Burma or officially Myanmar is on my travel list for the longest time. Unfortunately, it will be a while before I can make a trip there. In the meantime, I savour bits of Burma via their food. Recently, I was bestowed with Naomi Duguid’s Burma. I have yet to finish reading the (cook)book but I am quite taken by the pictures and the recipes. As Burma shares her border with China, India, Thailand and Bangladesh, Burmese cooking involves ingredients such as shallots, fish sauce, and limes that are familiar to those of us in Singapore. However, the preparation for some of the dishes is unique to Burma.
This mushroom and tomato curry is quite different from the usual curry that I’m more familiar with. For one, it does not contain coconut milk. And it is not drenched in thick gravy. In fact, it barely has any liquid in it. However this curry is definitely not lacking in the flavour department. This is one of the simplest curries that I ever prepared–I reckon it is easier to cook this curry than the ones made from instant pastes.
You can go the traditional route and serve the curry with rice. I had mine with udon noodles (Dugid also suggests pasta). The curry itself has layers of flavours–you will get the sweetness from the shallots, earthiness and meatiness from the mushrooms and a bit of tartness from the tomatoes. This is also a kid-friendly dish for the little ones who have yet to grow accustomed to chillies and spices.
Mushroom and tomato curry
(Adapted from Naomi Dugid’s Burma: Rivers of Flavor)
This is another great dish that you can bring to a party, just warm up before serving. You can also bulk up this curry by adding tofu, spinach and so on (not root vegetables though as they will not be cooked through).
Serves 2 as main and 4 as a side
3 tablespoons peanut oil (you can use vegetable oil too. If you are not a fan of oil, you can reduce to 2 tablespoons of oil (but no less than that))
¼ teaspoon turmeric powder
1 cup thinly sliced shallots (I used around 6 shallots (around 90g) and I used the mandolin for slicing (remember to use the handguard!))
2 cloves of garlic, finely chopped
450g Portobello mushrooms* (you use oyster or king mushroom, whatever you can get your hands on)
100g Enoki mushrooms, chop the ends, separate (optional)
450g ripe tomatoes*(this is around 2 really big tomatoes or 3-4 medium-sized tomatoes)
1 teaspoon fish sauce (if you wish to keep this dish vegan, you can swap the fish sauce for soy sauce)
½ teaspoon salt
¼ cup water (optional)
A sprinkle of chilli flakes (optional)
In a medium-sized wok**, over a medium-high heat, add in the oil. Once the oil is heated, add in the turmeric powder. To test the temperature of the oil, throw in a tiny pinch of turmeric powder into the wok. If the powder starts to sizzle, the oil is heated. Using a wooden spoon, stir the powder until dissolved.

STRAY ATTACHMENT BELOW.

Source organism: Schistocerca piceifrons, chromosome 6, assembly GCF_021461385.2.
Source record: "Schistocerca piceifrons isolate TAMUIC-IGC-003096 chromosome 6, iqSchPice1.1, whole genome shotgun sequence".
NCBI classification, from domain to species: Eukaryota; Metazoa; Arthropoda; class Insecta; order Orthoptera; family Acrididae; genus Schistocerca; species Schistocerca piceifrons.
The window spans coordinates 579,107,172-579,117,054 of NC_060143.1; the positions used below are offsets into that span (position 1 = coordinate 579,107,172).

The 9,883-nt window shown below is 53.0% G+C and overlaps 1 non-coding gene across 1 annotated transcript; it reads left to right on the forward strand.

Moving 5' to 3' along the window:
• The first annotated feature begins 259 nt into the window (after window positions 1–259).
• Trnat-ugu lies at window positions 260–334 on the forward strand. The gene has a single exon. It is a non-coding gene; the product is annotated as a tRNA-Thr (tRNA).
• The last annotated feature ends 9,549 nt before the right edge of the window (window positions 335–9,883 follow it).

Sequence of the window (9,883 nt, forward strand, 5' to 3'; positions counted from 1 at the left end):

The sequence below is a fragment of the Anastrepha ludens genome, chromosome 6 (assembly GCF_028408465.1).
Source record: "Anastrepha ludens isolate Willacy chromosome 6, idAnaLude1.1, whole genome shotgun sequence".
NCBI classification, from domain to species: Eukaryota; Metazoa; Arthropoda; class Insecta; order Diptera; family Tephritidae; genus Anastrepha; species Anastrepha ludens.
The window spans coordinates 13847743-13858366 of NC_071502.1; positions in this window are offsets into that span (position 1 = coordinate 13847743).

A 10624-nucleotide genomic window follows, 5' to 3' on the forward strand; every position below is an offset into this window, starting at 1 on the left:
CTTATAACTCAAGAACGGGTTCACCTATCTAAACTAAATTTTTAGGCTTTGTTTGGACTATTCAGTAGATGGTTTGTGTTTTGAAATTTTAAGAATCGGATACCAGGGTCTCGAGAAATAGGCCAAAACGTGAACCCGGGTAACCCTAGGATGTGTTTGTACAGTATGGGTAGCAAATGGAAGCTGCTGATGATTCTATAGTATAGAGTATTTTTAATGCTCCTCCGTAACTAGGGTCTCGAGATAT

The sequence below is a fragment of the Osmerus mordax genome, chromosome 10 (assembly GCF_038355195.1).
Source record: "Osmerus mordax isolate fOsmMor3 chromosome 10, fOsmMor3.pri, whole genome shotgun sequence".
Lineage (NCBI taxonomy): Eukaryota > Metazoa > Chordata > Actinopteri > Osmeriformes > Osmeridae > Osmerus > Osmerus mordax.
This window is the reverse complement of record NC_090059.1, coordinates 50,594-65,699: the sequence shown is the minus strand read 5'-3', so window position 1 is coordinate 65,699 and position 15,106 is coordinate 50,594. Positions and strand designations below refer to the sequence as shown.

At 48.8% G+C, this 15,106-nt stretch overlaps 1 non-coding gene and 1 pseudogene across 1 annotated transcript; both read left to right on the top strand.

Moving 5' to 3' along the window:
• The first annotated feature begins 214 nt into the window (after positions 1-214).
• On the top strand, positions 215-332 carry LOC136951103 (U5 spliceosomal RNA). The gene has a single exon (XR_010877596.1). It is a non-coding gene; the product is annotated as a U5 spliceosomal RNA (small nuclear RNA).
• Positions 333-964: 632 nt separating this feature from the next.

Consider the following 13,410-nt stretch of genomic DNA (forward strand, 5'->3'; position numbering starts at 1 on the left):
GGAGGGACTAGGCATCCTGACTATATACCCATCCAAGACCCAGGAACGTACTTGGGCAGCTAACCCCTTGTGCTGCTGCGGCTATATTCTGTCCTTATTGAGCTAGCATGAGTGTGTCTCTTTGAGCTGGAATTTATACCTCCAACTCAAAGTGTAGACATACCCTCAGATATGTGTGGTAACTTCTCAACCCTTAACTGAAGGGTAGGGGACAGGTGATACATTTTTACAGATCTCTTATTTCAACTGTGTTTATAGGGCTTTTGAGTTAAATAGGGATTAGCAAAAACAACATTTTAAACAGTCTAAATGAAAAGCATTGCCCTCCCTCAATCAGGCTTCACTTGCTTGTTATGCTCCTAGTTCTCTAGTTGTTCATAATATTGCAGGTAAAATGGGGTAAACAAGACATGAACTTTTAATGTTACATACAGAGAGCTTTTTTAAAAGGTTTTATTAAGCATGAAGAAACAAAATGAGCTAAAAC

Once the turmeric powder is dissolved, add in the sliced shallots and lower the heat to medium. Keep stirring the shallots until they soften but are not brown. This will take around 4-5 minutes. You should get shiny yellow soft shallots. Once the shallots are soften, add in the chopped garlic and cook for a minute or so.
Increase the heat to high and add in the mushroom. Stir to incorporate the shallots, garlic and mushroom. While stir-frying, using the back of the spoon, press it against the mushrooms. This is to soften and force the liquid from the mushrooms. This will take around 5 minutes.
Once the mushrooms start to soften, add in the tomatoes and chilli flakes (if using). Let the mixture come to a boil, reduce the heat and let it simmer for 5 minutes. At this point, the tomatoes should start to soften and break down. If your tomatoes are not that ripe, you can use the back of the spoon and give them a good squash, and let it cook for a few more minutes. At this stage, you can choose to add in water. If you are like me, who loves more gravy, the water will help to push more liquid out from the mushrooms. If you are happy with the amount of sauce, you can skip the water.
Add in the fish sauce and salt and stir to incorporate. Taste and see if you need to add in more salt or fish sauce. Once you are happy with the taste, turn off the heat and serve hot with a bowl of rice or noodles.
*You can slice or chop your mushrooms and tomatoes. In my case, I mixed the preparation methods. For the mushrooms, I cut them into thick slices and also quarter them. For the tomatoes, I chop some of them and I quarter the rest. This way, you get different textures from the curry.
**If you do not have a wok, you can use a medium-sized frying pan. You need to squeeze all the mushrooms together in the pan. By crowding the mushrooms, you force out all the liquid.